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Serum and cerebrospinal fluid urate levels in synucleinopathies versus tauopathies

Authors

  • R. Constantinescu,

    Corresponding author
    • Department of Neurology, Institute of Neuroscience and Physiology, The Sahlgrenska Academy, University of Gothenburg, Gothenburg, Sweden
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  • U. Andreasson,

    1. Department of Psychiatry and Neurochemistry, Institute of Neuroscience and Physiology, The Sahlgrenska Academy, University of Gothenburg, Gothenburg, Sweden
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  • B. Holmberg,

    1. Department of Neurology, Institute of Neuroscience and Physiology, The Sahlgrenska Academy, University of Gothenburg, Gothenburg, Sweden
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  • H. Zetterberg

    1. Department of Psychiatry and Neurochemistry, Institute of Neuroscience and Physiology, The Sahlgrenska Academy, University of Gothenburg, Gothenburg, Sweden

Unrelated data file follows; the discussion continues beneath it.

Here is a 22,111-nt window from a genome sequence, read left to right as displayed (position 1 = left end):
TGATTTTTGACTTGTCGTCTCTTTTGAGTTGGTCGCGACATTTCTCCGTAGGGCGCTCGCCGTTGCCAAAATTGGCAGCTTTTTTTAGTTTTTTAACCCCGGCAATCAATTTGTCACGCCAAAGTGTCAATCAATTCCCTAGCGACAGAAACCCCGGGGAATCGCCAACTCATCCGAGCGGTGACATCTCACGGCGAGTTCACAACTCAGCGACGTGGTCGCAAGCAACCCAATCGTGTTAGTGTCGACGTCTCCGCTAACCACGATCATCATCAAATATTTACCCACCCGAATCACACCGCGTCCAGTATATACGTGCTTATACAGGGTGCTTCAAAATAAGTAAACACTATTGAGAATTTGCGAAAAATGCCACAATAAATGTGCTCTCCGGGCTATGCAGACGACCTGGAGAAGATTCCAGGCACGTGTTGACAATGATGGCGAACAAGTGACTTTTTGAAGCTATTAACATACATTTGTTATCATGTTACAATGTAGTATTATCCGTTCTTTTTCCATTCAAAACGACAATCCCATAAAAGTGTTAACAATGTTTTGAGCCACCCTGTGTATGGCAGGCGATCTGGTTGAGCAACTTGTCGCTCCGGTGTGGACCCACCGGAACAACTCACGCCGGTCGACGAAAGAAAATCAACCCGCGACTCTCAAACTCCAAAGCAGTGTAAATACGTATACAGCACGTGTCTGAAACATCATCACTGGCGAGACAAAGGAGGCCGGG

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R. Constantinescu, Sahlgrenska University Hospital, Department of Neurology, 413 45, Gothenburg, Sweden

Tel.: +46 31 3429032

Fax: +46 31 823650

e-mail: radu.constantinescu@vgregion.se

Abstract

Background

Low levels of serum urate are associated with a higher risk of Parkinson's disease (PD). Higher serum and cerebrospinal fluid (CSF) urate levels are associated with slower rates of clinical decline in PD and in multiple system atrophy (MSA).

Aims

To compare CSF and blood urate levels in healthy controls, patients with synucleinopathies and with tauopathies.

Methods

We investigated urate levels in serum and CSF from 18 healthy controls, 19 patients with synucleinopathies (six patients with PD and 13 with MSA), and 24 patients with tauopathies (18 with progressive supranuclear palsy and six with corticobasal degeneration). None of the patients were treated with dopaminergic medications.

Results

No significant differences were seen when comparing serum and CSF urate levels from controls across the parkinsonian diagnostic groups. However, in men, serum urate levels were significantly lower in the synucleinopathy group compared with the tauopathy group (P = 0.046), although with a broad overlap.

Conclusion

Our study suggests that urate levels might provide new insights into the potential pathophysiological mechanisms underlying Parkinsonism and thereby contribute to the future management of these disorders.

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